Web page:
Meat Industry Hall of Fame inductee Ed Traisman earned his B.S. degree in chemistry from the
University of Illinois in 1936. After working as a sugar chemist with American-Maize Products
of Hammond, Indiana for 10 years, he joined Kraft Foods as a cheese products researcher. He
served as a research manager at Kraft for nine years, until he learned about a new system of fast
foods distribution — McDonalds.
In 1957 as Ed drove to and from his work at Kraft, he noticed a new drive-in restaurant in Des
Plaines, called McDonalds. He could see lines of people waiting for service almost every time
he passed. One day he stopped in to learn more about the restaurant. All employees seemed
fully occupied, except for a middle-aged man sweeping the floor in the food preparation area.
This man turned out to be Ray Kroc, and the ensuing discussion he had with the founder of this
restaurant changed the course of Traisman’s life. Ray Kroc was a great salesman, and by the
time Ed left the store, he was 90% certain he wanted to buy a franchise, but he wasn’t sure where
he’d find the money. His wife was all for taking the plunge, and said she’d find a job if
necessary to feed their small children. In 1958 Traisman brought the first McDonald’s franchise
to Madison. He worked long hours improving his store, and was so successful that over the next
13 years he acquired four more McDonalds franchises in Madison and remained a technical
consultant to the parent company. He strongly believed in McDonald’s basic concept of
distributing safe, sanitary and nutritious food that consumers could obtain quickly at an
affordable price, and that would be uniform in quality.
Traisman’s science background and business skills contributed significantly to the company’s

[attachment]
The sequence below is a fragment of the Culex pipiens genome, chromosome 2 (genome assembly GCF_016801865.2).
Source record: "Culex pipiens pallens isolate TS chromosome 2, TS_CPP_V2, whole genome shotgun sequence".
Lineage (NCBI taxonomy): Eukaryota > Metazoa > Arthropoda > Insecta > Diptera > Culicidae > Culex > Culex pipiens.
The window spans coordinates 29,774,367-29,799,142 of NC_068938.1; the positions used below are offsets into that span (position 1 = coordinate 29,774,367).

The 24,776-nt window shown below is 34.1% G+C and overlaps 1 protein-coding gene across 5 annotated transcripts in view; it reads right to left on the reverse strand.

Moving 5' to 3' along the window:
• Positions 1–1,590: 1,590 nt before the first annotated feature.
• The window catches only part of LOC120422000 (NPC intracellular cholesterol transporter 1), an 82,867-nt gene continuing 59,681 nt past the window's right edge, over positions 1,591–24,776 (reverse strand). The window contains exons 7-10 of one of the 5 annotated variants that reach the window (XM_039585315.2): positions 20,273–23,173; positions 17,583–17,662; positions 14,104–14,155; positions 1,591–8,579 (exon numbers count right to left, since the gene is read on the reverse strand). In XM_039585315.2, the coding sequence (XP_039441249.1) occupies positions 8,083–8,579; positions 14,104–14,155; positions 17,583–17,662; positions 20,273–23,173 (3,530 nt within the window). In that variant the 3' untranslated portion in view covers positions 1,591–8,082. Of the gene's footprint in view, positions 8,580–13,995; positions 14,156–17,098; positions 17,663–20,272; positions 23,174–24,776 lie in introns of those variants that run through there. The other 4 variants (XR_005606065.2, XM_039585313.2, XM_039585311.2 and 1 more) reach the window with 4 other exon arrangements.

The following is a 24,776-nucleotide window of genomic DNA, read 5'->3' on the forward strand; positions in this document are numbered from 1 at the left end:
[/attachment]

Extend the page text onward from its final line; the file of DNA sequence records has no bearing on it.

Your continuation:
success, and many of the innovations he introduced were adopted nationwide. He researched
and developed a process to freeze partially-cooked french-fried potatoes, thus providing a
uniformly high-quality product throughout the year. In Madison, he established the first “sit down”
McDonalds restaurant in the nation. He was the first franchise owner to recognize and
encourage employment of women, and the first to hire mothers on a part-time basis while their
children were in school.
In 1975 Traisman became the Senior Research Program Manager for the Food Research Institute
(Department of Food Microbiology and Toxicology) at the UW-Madison. He was instrumental
in helping fund FRI projects dealing with additives and contamination of meat products. One
project showed that nitrite in cured meats was almost entirely modified into non-suspect
compounds, and established nitrite’s crucial role in controlling botulism in temperature-abused
cured meats. In 1987 he helped initiate research on E. coli 0157:H7, which was then a little known
pathogen, but already implicated in outbreaks of food-borne illness from ground beef.
Following his semi-retirement in 1989, he has continued to edit the FRI’s quarterly research
For about 25 years Traisman guest-lectured UW-Madison seniors in Animal Science 405,
“Livestock and Meat Distribution,” providing valuable insights into retail meat distribution via
the fast-food industry.
Ed Traisman has been married to Dorothy for 41 years. He has five children from his two
marriages (Claudia, Barbara, Steven, Jennifer and Lisa), seven grandchildren and two great
grandchildren. Ed Traisman is being honored for his significant role in Wisconsin’s meat
industry, not only as a pioneer in retailing fast-food meat products, but also as one playing
instrumental roles in meat safety and education.